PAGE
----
(l-r) Anshumi Shah '24, Andy Wong '22, and Audra Kingsley '22 are among the undergraduates who work for Boston College Dining Services. (Photo by Caitlin Cunningham)

A free meal, flexible shifts, and the two-minute walk back to her residence hall with an extra 50 bucks in her pocket are what first attracted Jade Keene ’22 to work at Late Night three years ago—but the boyfriend she met along the way sticks out now as the best takeaway from the experience.

“They can thank BC Dining for that,” laughed Tomas Ferrer ’22, who bonded with Keene over Eagles hockey banter while serving mozzarella sticks and chicken tenders as co-workers and later introduced Keene to her now-boyfriend.

BC Dining Services counts on students like Keene and Ferrer to help serve more than 22,000 meals a day at 13 different locations across campus. However, recruiting enough student workers has been difficult since the pandemic, leading to longer lines and fewer options than ever before.

“If you look at the numbers, normally we have about 800 students,” said BCDS Director Beth Emery. “Now we’re under 400. We have less than we’ve ever had in the last five years. And we really don’t know why.”

It’s a problem facing officials at universities across the country, with labor shortages making it increasingly difficult for dining halls to find enough people to put food on the tables.

After cutting opening hours, ending dinner at two locations, and barring service to the public wasn’t enough to slow down record long lines at Michigan State University, administrators emailed professors to ask them to consider volunteering for a night or weekend shift, according to the Lansing State Journal. “Many businesses in the local area and around the country are hiring, and we are all competing for the same available talent,” the email said.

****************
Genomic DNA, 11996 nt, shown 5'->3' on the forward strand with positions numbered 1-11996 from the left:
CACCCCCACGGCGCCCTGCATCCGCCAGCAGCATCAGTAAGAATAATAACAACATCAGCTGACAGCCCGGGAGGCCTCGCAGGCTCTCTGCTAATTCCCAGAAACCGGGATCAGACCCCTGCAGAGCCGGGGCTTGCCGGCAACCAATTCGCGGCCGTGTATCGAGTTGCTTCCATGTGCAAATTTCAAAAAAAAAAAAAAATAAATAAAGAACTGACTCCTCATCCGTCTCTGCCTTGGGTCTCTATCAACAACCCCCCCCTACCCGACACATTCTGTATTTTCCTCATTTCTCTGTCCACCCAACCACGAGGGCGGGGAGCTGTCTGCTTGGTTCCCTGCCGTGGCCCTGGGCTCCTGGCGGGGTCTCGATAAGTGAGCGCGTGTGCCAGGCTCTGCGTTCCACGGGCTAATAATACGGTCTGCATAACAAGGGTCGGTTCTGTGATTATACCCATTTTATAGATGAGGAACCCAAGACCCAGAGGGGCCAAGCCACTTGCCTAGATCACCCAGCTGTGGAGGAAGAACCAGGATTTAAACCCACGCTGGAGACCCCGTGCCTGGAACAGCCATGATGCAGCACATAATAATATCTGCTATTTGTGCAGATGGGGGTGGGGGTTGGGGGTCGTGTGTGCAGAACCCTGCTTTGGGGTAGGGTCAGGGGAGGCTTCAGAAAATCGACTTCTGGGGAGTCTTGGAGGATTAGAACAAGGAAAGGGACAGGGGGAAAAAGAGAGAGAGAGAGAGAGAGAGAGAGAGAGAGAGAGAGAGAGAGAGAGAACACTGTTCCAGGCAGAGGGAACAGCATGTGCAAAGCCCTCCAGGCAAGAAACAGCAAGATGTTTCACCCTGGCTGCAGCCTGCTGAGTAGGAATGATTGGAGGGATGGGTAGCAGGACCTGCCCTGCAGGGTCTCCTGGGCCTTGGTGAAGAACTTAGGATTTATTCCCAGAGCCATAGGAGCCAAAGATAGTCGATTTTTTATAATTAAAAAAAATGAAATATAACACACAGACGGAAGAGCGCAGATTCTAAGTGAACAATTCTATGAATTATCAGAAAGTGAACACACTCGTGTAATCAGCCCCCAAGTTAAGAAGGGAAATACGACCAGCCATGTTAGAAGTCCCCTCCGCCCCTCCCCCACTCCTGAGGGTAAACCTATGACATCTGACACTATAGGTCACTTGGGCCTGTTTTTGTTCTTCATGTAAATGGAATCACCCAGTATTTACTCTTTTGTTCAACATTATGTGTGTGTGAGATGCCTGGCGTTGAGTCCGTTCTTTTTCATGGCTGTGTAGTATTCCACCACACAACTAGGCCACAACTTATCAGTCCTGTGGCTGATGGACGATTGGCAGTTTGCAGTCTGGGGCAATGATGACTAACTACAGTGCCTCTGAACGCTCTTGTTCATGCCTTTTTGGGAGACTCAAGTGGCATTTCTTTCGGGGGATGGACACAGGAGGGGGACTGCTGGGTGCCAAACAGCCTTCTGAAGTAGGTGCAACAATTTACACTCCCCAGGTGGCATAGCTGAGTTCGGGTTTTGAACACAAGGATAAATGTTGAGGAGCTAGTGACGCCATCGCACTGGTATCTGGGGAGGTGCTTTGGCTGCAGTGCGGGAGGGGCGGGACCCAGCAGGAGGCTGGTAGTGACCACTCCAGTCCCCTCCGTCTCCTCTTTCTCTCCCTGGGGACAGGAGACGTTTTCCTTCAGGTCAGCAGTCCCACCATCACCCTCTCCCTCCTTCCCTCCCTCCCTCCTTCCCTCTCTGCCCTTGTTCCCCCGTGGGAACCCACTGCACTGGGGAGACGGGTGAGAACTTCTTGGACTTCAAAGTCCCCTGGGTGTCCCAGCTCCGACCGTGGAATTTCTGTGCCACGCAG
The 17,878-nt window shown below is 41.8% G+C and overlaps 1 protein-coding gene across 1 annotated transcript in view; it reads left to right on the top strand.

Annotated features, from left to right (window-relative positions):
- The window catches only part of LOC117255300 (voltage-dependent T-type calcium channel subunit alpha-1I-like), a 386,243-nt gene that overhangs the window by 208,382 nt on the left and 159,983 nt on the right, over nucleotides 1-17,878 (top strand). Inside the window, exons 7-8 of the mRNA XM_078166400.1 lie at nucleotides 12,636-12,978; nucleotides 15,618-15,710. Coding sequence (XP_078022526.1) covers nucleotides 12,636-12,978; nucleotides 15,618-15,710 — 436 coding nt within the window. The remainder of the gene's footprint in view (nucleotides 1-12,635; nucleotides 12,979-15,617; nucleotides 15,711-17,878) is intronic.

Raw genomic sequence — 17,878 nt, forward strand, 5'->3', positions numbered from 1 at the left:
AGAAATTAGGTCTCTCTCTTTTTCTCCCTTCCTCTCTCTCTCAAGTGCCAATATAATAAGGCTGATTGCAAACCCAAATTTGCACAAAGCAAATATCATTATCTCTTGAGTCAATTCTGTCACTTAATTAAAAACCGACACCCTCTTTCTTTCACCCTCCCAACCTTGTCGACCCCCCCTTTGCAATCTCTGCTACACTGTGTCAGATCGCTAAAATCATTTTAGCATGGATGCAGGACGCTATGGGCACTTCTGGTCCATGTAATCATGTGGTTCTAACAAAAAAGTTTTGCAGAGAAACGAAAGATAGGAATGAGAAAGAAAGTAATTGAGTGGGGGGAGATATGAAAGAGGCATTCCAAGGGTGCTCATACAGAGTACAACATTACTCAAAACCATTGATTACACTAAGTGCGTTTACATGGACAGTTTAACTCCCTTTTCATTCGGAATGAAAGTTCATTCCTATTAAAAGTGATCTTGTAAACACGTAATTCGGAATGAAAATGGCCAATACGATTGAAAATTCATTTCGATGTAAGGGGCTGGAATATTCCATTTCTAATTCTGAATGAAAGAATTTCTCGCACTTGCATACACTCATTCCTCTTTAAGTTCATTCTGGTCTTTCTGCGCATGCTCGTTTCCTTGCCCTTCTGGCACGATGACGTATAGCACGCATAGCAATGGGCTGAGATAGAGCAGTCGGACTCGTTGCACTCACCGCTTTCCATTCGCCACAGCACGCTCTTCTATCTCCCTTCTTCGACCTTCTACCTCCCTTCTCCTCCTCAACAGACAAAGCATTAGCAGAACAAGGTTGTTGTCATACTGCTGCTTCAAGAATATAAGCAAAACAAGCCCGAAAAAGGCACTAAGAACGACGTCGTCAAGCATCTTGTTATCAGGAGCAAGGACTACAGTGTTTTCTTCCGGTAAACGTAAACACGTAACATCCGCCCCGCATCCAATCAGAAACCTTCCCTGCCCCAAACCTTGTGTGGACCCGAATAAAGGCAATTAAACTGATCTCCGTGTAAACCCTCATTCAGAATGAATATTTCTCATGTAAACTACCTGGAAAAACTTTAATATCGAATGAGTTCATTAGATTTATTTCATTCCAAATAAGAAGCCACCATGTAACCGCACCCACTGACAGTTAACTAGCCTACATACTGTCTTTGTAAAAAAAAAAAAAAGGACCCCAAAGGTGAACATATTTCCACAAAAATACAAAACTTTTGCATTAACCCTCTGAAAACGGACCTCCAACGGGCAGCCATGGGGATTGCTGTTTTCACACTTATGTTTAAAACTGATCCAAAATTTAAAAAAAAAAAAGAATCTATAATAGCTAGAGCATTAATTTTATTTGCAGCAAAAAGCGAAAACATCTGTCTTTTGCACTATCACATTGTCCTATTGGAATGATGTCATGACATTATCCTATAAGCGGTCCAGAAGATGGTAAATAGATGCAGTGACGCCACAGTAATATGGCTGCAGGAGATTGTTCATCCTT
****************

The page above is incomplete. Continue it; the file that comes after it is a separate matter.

BCDS is responding by upping benefits, increasing outreach, and doubling down on making places like Addie’s or Mac accommodating and stress-free spots for students to make some extra cash.

 “I would love to hire more BC students,” said BCDS Human Resources Manager Beth Ann Burns. “This is your college. This is your home. I’d like to see you be the one to make the money.”

So far, Keene has done that every semester she’s been at Boston College.

“This year I’m working mostly in catering, so the scheduling is really flexible,” she said. “My boss emails me the days he’s in and the hours I can come in and I just go whenever I’m available.” If she ends up with extra time on short notice, she can always pick up a shift last minute as well.

To Keene, that flexibility is what sets the job apart from others students might find on campus or off. “You build your work around your availability and your schedule, and if things come up and you need to drop a shift for unforeseen reasons they’re really accommodating because they understand that you’re a student and you have other priorities that come first. But they’re also really good at making sure that when you want to work you’re able to work and they’ll have you.”

Bridging the labor gap quickly is especially important for Dining Services now, as they plan to launch a newly renovated wing of McElroy Commons in January, with four new meal lines and a wood-fired pizza oven.

“The job often is perceived as not exciting or glamorous,” Emery said. “But the students that do come to work for us love it.”

That rings true to Keene: “I’ve had a really good experience and I can say the same for my friends. If you’re looking for anything, they’ll work with you and they’ll work around you.”

Morrissey College of Arts and Sciences senior Lucas Carroll | December 2021